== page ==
The Star Formation Rate in the Gravoturbulent Interstellar Medium

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Abstract

Stars form in supersonic turbulent molecular clouds that are self-gravitating. We present an analytic determination of the star formation rate (SFR) in a gravoturbulent medium based on the density probability distribution function of molecular clouds having a piecewise lognormal (LN) and power-law (PL) form. This is in contrast to previous analytic SFR models that are governed primarily by interstellar turbulence, which sets purely LN density probability distribution functions (PDFs). In the gravoturbulent SFR model described herein, low-density gas resides in the LN portion of the PDF. Gas becomes gravitationally unstable past a critical density (ρ crit), and the PDF begins to form a PL. As the collapse of the cloud proceeds, the transitional density (ρ t) between the LN and PL portions of the PDF moves toward lower density while the slope of the PL (α) becomes increasingly shallow. The SFR per free-fall time is calculated via an integral over the LN from ρ crit to ρ t and an integral over the PL from ρ t to the maximum density. As α becomes shallower, the SFR accelerates beyond the expected values calculated from an LN density PDF. We show that the star formation efficiency per free-fall time in observations of local molecular clouds increases with shallower PDF PL slopes, in agreement with our model. Our model can explain why star formation is spatially and temporally variable within a cloud and why the depletion times observed in local and extragalactic giant molecular clouds vary. Both star-bursting and quiescent star-forming systems can be explained without the need to invoke extreme variations of turbulence in the local interstellar environment.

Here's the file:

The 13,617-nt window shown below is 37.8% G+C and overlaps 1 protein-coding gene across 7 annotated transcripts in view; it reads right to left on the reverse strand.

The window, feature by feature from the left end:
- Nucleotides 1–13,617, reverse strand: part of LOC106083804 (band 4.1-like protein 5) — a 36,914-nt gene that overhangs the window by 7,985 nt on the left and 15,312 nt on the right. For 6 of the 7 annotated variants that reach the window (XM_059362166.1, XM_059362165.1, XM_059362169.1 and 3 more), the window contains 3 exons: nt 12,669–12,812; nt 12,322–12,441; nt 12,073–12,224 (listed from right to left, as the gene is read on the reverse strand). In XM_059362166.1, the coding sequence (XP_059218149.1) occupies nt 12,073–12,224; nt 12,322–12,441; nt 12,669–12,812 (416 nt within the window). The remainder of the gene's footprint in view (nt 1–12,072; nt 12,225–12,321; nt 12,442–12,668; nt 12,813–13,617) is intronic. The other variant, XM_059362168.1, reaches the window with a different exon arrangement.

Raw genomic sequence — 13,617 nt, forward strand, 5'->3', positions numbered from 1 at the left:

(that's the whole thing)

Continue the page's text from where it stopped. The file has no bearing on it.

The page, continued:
Original languageEnglish (US)
Article number118
JournalAstrophysical Journal
Volume863
Issue number2
DOIs
StatePublished - Aug 20 2018

All Science Journal Classification (ASJC) codes

  • Astronomy and Astrophysics
  • Space and Planetary Science

Keywords

  • galaxies: star formation
  • magnetohydrodynamics (MHD)

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